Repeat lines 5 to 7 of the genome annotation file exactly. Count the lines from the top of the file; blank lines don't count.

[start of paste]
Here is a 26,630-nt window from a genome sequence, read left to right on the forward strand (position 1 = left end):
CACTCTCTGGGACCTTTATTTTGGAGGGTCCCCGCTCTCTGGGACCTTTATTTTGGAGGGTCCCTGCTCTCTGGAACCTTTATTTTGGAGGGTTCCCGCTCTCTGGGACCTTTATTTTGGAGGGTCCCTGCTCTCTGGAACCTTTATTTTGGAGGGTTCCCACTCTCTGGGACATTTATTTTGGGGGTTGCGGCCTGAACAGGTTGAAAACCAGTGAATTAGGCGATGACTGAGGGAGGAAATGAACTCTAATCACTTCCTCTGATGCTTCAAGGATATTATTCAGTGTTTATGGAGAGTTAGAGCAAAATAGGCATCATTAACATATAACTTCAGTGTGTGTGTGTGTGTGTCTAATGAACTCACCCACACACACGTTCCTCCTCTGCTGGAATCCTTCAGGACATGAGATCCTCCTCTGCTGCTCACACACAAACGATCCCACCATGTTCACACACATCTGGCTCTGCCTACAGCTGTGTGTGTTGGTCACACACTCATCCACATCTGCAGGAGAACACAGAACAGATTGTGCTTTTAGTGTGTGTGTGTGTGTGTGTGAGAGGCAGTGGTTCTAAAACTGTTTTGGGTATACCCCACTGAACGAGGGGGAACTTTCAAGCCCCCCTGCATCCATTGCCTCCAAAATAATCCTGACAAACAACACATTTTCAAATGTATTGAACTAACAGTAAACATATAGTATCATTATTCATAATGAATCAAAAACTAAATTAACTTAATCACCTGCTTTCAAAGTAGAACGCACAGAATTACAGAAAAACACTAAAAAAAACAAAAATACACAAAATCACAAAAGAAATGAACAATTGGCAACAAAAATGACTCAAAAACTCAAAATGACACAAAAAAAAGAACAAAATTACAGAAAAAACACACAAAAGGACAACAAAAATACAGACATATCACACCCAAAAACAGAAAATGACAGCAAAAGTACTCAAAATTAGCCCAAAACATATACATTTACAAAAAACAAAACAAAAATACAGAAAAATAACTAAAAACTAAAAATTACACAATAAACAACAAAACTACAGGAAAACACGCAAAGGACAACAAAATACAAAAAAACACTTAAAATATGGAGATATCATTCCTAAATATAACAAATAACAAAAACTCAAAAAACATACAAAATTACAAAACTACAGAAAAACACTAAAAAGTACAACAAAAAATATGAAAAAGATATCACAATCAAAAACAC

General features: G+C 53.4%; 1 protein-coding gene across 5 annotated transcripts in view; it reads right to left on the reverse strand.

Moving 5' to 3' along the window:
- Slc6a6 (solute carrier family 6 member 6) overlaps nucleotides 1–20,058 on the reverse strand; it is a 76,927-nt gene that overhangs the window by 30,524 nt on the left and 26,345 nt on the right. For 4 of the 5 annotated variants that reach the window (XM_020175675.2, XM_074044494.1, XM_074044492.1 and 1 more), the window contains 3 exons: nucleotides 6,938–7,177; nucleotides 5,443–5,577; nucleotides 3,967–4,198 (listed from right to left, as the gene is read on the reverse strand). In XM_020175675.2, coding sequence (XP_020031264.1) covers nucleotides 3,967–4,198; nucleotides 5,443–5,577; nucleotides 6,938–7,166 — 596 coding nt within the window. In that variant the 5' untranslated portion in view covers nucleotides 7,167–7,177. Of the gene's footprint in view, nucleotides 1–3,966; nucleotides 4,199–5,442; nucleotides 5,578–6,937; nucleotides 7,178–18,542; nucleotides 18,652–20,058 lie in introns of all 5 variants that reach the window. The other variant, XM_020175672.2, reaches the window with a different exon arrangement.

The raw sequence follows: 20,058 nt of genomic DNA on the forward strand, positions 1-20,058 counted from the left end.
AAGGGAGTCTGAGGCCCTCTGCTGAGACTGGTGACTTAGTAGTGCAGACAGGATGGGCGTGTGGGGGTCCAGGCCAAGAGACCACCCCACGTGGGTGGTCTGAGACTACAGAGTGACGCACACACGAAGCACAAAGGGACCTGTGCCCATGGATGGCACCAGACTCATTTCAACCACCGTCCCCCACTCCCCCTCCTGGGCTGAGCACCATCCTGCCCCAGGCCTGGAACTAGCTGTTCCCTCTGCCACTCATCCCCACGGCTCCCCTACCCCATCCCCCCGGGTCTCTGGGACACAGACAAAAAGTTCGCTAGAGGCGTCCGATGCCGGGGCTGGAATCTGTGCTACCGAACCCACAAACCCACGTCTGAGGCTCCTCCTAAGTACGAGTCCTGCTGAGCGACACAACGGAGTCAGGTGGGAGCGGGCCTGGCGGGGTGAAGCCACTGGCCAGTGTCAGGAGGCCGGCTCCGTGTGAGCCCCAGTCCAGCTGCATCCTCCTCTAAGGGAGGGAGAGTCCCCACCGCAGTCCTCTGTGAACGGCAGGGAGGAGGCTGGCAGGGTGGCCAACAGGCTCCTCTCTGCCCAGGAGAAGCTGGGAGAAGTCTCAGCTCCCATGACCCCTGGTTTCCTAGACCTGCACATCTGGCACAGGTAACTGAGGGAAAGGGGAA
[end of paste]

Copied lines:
- Slc6a6 (solute carrier family 6 member 6) overlaps nucleotides 1–20,058 on the reverse strand; it is a 76,927-nt gene that overhangs the window by 30,524 nt on the left and 26,345 nt on the right. For 4 of the 5 annotated variants that reach the window (XM_020175675.2, XM_074044494.1, XM_074044492.1 and 1 more), the window contains 3 exons: nucleotides 6,938–7,177; nucleotides 5,443–5,577; nucleotides 3,967–4,198 (listed from right to left, as the gene is read on the reverse strand). In XM_020175675.2, coding sequence (XP_020031264.1) covers nucleotides 3,967–4,198; nucleotides 5,443–5,577; nucleotides 6,938–7,166 — 596 coding nt within the window. In that variant the 5' untranslated portion in view covers nucleotides 7,167–7,177. Of the gene's footprint in view, nucleotides 1–3,966; nucleotides 4,199–5,442; nucleotides 5,578–6,937; nucleotides 7,178–18,542; nucleotides 18,652–20,058 lie in introns of all 5 variants that reach the window. The other variant, XM_020175672.2, reaches the window with a different exon arrangement.

The raw sequence follows: 20,058 nt of genomic DNA on the forward strand, positions 1-20,058 counted from the left end.
AAGGGAGTCTGAGGCCCTCTGCTGAGACTGGTGACTTAGTAGTGCAGACAGGATGGGCGTGTGGGGGTCCAGGCCAAGAGACCACCCCACGTGGGTGGTCTGAGACTACAGAGTGACGCACACACGAAGCACAAAGGGACCTGTGCCCATGGATGGCACCAGACTCATTTCAACCACCGTCCCCCACTCCCCCTCCTGGGCTGAGCACCATCCTGCCCCAGGCCTGGAACTAGCTGTTCCCTCTGCCACTCATCCCCACGGCTCCCCTACCCCATCCCCCCGGGTCTCTGGGACACAGACAAAAAGTTCGCTAGAGGCGTCCGATGCCGGGGCTGGAATCTGTGCTACCGAACCCACAAACCCACGTCTGAGGCTCCTCCTAAGTACGAGTCCTGCTGAGCGACACAACGGAGTCAGGTGGGAGCGGGCCTGGCGGGGTGAAGCCACTGGCCAGTGTCAGGAGGCCGGCTCCGTGTGAGCCCCAGTCCAGCTGCATCCTCCTCTAAGGGAGGGAGAGTCCCCACCGCAGTCCTCTGTGAACGGCAGGGAGGAGGCTGGCAGGGTGGCCAACAGGCTCCTCTCTGCCCAGGAGAAGCTGGGAGAAGTCTCAGCTCCCATGACCCCTGGTTTCCTAGACCTGCACATCTGGCACAGGTAACTGAGGGAAAGGGGAA